Some years ago, I was walking out of a shopping mall in Colombo when a young man brushed past me. I didn’t pay much attention but in quick hindsight, realized that he had uttered some form of obscenity in my ear. At the time I was taking lessons in self-defence and somehow, my training kicked in; I found myself going after the man, grab him by his shirt collar and yelling at him that my anatomy was exactly what his mother too has. The man shirked and ran without looking back – my audience of young women from the shops around me, came out and applauded. We all hoped that he had learnt his lesson – it was not to avenge what he said to me but hopefully to make sure that he would not utter obscenities of any nature to any woman again.
Just a few days ago, our nation buried a beautiful little girl who had been violated physically and mentally beyond all human capacity; the crime which to most of us is still beyond comprehension, highlights the need for better laws yes but it also demands something greater. Something beyond heady demands for death sentence and better legal enactments; because if we don’t initiate that discussion now, we will forget little Seya and move on – only to be outraged once again when yet another crime happens.
We all know the pointers of sexual harassment against women in our society. Most of us have faced it at some time or another – as my encounter with the young man at the mall showed. There’s something sinister in the manner in which women are perceived in the Sri Lankan male psyche – this is not to fault every Sri Lankan man, there are hundreds of well meaning, good men who make fine boyfriends, friends and husbands and exemplary fathers. But going beyond that into society at large, whether at the office, public transport, shop or anywhere else, it makes itself very obvious. There are sexually oriented comments, groping and stares; before we start to stem these, can we find the flow and try to curb the flow?
All little boys are brought up by their mothers – and fathers. Can we teach our young men that women in their lives are to be treated with love and respect? If we do that right, chances are that the boys won’t grow up looking at women like ‘things’ and ‘pieces’ to be used and discarded. Young men can often be found to address women as ‘kella’ or ‘baduwa’. Can this be stopped at home itself, before the boys leave home to become adults?
Maybe the failure is in the lack of a dialogue between parents and child – many Sri Lankan parents, with good intentions, only drive a studies focused agenda, which does not leave much time to advise on building morals and values. Many do not engage in any form of discussion at all, busy with individual agendas.
Need for more open dialogue
Now before someone comes along and tells me that the fault also lies with women, I would say that’s true – to some extent. Women can be accused of many things – dressing provocatively, behaving in a compromising manner and encouraging some form of sexually loaded behaviour towards obtaining favours. There are always two sides to every story – but problems start when one side starts to use sexually aligned behaviour as a weapon to be wielded against the other.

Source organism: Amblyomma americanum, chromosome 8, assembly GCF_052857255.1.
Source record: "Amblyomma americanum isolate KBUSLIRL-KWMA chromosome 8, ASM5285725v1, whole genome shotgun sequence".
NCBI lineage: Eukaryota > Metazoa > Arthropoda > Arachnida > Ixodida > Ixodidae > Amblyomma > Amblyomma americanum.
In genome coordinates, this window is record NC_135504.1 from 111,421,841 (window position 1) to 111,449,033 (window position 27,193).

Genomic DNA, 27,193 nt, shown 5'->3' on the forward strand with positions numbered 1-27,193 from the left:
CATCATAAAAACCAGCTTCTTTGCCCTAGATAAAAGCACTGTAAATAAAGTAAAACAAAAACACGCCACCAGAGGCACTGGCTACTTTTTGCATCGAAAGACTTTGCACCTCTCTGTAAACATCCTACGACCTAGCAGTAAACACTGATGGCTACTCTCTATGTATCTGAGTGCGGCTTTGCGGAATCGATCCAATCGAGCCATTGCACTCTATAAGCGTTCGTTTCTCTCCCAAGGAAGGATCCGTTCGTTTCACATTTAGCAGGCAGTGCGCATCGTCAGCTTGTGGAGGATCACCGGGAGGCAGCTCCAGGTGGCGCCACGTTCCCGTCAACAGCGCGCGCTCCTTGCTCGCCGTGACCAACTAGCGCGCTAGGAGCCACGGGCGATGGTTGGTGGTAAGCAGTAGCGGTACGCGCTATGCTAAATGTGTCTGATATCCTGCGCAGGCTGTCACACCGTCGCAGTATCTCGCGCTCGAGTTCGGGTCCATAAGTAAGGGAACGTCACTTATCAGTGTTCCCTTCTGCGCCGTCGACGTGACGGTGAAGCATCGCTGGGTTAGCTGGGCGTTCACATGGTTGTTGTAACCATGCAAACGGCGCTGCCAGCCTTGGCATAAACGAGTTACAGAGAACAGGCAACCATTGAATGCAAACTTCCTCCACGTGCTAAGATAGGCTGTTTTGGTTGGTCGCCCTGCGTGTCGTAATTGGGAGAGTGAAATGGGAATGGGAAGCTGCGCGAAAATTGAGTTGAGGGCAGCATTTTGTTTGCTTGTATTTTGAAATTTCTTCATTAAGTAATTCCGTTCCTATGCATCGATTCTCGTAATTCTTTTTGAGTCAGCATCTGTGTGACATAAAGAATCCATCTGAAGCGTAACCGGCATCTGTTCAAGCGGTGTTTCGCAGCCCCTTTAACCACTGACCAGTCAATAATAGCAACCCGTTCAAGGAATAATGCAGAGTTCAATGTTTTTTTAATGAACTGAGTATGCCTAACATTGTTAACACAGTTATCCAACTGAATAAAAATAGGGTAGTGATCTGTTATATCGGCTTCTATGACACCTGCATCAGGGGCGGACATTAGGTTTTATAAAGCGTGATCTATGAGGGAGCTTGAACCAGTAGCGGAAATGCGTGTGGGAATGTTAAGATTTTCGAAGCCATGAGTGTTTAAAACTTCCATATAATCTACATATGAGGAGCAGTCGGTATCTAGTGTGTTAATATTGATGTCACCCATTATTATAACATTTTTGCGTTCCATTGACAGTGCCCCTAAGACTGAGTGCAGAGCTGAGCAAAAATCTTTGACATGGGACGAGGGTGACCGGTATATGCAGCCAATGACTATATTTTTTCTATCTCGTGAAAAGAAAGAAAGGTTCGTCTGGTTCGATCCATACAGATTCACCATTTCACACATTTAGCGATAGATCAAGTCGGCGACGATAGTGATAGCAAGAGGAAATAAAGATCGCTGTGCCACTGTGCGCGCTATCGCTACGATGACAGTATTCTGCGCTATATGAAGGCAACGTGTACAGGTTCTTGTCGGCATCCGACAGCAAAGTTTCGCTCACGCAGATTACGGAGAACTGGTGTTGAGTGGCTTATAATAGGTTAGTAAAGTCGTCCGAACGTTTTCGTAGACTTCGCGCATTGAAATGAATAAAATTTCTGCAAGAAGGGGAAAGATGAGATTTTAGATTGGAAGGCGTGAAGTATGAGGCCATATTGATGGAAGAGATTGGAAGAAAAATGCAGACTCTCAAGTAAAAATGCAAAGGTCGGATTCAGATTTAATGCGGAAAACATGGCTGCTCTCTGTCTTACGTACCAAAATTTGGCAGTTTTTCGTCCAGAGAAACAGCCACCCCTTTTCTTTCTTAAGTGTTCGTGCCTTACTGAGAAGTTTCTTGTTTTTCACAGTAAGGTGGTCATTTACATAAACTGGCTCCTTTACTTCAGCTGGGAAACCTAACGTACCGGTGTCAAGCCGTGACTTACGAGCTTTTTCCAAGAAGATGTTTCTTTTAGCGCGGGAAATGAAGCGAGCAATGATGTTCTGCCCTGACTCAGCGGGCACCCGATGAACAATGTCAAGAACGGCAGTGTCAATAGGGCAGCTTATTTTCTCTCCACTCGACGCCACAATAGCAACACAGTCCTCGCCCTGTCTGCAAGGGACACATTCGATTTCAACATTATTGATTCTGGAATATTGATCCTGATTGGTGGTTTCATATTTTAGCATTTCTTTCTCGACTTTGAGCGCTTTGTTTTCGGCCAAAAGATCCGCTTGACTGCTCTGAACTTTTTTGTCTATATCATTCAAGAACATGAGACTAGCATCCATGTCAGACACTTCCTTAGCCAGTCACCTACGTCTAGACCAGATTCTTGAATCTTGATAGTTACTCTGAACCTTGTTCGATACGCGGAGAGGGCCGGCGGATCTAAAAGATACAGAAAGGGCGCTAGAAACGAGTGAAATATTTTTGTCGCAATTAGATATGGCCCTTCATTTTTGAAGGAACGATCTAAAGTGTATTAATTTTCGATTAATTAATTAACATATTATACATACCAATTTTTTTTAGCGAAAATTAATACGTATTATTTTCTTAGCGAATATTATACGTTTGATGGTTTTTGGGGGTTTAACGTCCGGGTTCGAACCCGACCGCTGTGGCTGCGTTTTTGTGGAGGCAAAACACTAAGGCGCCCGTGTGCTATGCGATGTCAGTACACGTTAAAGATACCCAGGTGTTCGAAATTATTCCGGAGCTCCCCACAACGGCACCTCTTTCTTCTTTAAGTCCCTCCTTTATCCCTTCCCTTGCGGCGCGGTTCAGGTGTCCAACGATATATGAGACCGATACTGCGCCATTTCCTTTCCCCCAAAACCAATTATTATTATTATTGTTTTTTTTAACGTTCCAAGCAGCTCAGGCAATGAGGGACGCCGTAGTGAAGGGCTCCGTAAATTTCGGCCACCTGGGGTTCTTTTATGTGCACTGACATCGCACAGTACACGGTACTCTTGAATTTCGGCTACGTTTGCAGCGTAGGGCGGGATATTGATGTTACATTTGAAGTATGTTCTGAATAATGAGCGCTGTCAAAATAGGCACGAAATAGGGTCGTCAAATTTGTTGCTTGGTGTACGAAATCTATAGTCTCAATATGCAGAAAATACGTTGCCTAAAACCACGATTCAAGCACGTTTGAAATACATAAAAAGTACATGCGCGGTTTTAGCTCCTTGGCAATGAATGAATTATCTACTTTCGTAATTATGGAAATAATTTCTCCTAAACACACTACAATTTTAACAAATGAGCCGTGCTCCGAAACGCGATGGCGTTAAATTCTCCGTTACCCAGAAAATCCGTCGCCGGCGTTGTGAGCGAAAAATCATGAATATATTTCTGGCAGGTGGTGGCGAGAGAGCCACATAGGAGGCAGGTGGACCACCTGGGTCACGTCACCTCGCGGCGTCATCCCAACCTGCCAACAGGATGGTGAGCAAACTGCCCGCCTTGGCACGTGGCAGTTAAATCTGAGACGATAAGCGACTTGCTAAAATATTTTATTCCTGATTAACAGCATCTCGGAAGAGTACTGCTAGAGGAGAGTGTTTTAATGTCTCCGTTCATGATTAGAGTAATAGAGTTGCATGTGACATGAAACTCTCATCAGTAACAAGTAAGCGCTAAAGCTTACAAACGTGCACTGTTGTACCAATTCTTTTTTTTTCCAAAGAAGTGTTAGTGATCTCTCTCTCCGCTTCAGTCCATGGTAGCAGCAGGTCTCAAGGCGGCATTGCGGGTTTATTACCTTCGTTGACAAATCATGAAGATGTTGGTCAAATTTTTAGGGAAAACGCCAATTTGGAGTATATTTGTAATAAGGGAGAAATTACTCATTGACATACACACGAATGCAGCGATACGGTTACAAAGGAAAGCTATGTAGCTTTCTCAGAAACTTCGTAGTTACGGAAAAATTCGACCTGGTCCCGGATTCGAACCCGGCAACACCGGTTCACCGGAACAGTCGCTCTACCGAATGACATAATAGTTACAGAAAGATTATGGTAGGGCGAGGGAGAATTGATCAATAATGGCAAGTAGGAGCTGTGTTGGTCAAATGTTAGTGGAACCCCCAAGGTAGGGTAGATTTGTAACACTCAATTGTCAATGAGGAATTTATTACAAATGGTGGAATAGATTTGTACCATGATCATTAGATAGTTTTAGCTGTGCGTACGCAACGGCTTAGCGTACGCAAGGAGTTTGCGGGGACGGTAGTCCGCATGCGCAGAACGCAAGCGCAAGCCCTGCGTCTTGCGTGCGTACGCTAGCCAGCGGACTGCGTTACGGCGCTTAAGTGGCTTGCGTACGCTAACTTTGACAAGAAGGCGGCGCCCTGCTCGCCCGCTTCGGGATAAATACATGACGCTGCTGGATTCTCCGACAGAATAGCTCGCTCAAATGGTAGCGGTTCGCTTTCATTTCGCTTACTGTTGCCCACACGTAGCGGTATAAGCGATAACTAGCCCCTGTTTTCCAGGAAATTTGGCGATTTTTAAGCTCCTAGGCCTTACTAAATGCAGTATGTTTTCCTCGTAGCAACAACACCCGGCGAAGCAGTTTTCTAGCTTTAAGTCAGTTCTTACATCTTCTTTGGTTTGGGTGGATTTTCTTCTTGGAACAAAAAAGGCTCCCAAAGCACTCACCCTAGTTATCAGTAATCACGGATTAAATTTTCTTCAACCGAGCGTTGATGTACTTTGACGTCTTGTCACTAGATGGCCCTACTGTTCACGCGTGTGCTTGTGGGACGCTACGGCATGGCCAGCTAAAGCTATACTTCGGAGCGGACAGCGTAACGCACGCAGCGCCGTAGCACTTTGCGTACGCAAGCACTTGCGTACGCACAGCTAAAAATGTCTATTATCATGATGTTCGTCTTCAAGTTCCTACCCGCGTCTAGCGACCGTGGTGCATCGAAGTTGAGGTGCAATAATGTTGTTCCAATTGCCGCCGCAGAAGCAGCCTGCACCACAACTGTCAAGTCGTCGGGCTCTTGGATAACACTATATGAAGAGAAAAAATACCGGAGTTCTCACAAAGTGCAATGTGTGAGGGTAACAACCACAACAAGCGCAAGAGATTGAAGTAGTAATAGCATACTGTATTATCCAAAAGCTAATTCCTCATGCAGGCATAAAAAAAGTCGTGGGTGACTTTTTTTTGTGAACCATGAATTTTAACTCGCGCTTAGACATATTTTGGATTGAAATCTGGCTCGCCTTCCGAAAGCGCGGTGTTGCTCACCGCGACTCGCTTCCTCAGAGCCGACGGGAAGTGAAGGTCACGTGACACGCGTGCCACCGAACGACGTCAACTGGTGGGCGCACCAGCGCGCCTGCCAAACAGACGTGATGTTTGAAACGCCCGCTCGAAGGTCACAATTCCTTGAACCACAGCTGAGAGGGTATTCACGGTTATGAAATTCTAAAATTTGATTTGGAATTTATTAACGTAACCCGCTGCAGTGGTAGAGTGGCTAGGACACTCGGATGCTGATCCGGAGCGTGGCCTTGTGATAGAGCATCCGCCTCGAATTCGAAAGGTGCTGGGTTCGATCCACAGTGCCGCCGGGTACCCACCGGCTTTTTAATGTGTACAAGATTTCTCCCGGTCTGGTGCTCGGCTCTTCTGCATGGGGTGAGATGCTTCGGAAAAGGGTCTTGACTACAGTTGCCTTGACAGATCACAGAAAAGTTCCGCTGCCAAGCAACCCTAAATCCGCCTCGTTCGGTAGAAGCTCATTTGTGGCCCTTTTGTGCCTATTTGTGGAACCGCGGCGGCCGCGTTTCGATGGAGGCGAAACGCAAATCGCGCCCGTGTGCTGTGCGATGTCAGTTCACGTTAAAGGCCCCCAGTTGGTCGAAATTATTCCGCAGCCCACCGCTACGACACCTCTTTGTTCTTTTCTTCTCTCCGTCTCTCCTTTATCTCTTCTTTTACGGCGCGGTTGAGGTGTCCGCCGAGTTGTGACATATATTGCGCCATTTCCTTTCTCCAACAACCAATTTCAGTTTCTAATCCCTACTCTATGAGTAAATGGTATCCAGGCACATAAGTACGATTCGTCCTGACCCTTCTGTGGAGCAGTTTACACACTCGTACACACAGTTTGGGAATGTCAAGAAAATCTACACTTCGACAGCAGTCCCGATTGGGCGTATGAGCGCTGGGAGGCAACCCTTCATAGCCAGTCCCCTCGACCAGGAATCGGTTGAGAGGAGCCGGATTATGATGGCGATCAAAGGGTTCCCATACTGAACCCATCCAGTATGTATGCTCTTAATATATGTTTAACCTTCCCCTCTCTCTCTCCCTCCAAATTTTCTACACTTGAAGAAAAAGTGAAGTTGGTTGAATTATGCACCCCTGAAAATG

There have been cases of sexual molestation of men in the work place – we all remember the movie. But we know that the majority of molestations are faced by women. There was a time when such behaviour was even acceptable. If your superior was a man, then there was a possibility that he may want sexual favours from you. You had to find a way to deal with that.
There was a time when eve teasing had to be tolerated – no one took it seriously. Today, if a groper is found on a bus, both men and women would not hesitate to throw him out and take him to the police. Today, sexual crimes are taken seriously enough to warrant a frank and open discussion on the topic – in a manner that does not seek to point out faults but find ways to minimize fault finding and maximize finding solutions.
Can a bridge of communication be built among the sexes in a way that encourages discussion and sharing of opinions – can we look at the ways in which men can be made to understand that degrading comments and behaviour towards women only highlights their own inadequacies? Can we find ways to bring healing to old wounds by empowering communities through discussion and engagement?
We live in the digital age when communication empowers everyone – can there be a discussion online in which everyone can take part? Can we look at the ways in which a wider group of young men and women can connect and engage in discussions that benefit the community? There were many such endeavours that were done in India following the horrible murder of Nirbaya; such discussions brought about a healthy sense of belonging for both men and women, seeking to heal wounds and foster better relations for the future.
Until and unless we find ways to bridge the gap, we will continue to have cases involving innocents. It is up to all of us to initiate and engage in such a dynamic and a result-oriented discussion.
(Nayomini Weerasooriya, a senior journalist, writer and a PR professional, can be contacted at email@example.com)